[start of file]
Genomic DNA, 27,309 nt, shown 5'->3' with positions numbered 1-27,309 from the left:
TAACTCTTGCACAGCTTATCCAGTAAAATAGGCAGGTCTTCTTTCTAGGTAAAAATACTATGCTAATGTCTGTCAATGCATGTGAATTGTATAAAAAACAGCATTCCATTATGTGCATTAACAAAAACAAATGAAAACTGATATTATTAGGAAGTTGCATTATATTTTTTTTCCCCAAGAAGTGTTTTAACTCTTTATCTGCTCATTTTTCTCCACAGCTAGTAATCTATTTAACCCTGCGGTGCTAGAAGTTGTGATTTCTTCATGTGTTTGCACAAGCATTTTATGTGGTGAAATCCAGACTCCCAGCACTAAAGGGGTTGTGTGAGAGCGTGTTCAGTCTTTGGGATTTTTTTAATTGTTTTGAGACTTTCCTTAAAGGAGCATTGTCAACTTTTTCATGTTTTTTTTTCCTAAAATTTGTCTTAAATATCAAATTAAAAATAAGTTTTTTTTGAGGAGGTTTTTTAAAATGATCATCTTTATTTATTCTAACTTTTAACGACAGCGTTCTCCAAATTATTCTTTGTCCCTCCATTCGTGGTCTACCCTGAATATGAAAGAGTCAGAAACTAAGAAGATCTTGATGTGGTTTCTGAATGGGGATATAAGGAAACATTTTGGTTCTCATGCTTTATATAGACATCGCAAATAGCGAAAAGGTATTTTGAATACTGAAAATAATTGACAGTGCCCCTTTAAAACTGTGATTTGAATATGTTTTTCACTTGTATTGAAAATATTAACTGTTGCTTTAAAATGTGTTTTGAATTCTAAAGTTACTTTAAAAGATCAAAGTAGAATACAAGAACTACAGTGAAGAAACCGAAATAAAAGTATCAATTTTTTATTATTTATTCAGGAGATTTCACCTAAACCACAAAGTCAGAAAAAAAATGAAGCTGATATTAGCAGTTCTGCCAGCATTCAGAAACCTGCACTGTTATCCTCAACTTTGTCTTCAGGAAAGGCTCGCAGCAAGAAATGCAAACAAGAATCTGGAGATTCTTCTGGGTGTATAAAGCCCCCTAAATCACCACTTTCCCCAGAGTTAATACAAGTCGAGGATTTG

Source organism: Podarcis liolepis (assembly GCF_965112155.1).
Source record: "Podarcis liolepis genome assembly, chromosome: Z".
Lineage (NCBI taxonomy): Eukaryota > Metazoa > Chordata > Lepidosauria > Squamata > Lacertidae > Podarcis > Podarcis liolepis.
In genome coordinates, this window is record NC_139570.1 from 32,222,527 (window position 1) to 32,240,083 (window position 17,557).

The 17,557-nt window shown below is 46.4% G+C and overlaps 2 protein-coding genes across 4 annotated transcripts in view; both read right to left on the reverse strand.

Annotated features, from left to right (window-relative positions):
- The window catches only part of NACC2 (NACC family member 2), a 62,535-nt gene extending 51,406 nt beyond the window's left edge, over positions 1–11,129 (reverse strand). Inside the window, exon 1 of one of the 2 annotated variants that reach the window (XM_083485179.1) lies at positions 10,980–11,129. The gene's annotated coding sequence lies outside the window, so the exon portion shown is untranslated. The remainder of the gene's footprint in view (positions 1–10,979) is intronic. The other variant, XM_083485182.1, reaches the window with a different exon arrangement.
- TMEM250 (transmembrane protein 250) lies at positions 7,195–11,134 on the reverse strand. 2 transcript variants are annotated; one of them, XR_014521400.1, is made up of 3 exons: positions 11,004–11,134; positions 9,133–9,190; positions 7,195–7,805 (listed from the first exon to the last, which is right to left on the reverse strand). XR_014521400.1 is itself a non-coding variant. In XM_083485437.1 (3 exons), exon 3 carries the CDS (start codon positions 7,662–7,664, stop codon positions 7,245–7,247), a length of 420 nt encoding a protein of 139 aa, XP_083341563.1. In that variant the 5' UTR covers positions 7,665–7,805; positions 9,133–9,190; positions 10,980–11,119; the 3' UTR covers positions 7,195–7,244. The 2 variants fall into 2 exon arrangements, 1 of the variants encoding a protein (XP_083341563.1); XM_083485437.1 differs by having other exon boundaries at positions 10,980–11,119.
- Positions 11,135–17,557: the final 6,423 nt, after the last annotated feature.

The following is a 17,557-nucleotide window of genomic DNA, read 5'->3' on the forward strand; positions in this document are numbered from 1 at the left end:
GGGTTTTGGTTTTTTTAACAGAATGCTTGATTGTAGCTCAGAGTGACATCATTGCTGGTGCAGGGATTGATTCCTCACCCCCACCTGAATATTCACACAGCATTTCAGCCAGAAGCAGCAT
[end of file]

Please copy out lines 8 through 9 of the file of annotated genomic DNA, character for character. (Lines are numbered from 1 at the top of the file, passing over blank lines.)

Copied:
Annotated features, from left to right (window-relative positions):
- The window catches only part of NACC2 (NACC family member 2), a 62,535-nt gene extending 51,406 nt beyond the window's left edge, over positions 1–11,129 (reverse strand). Inside the window, exon 1 of one of the 2 annotated variants that reach the window (XM_083485179.1) lies at positions 10,980–11,129. The gene's annotated coding sequence lies outside the window, so the exon portion shown is untranslated. The remainder of the gene's footprint in view (positions 1–10,979) is intronic. The other variant, XM_083485182.1, reaches the window with a different exon arrangement.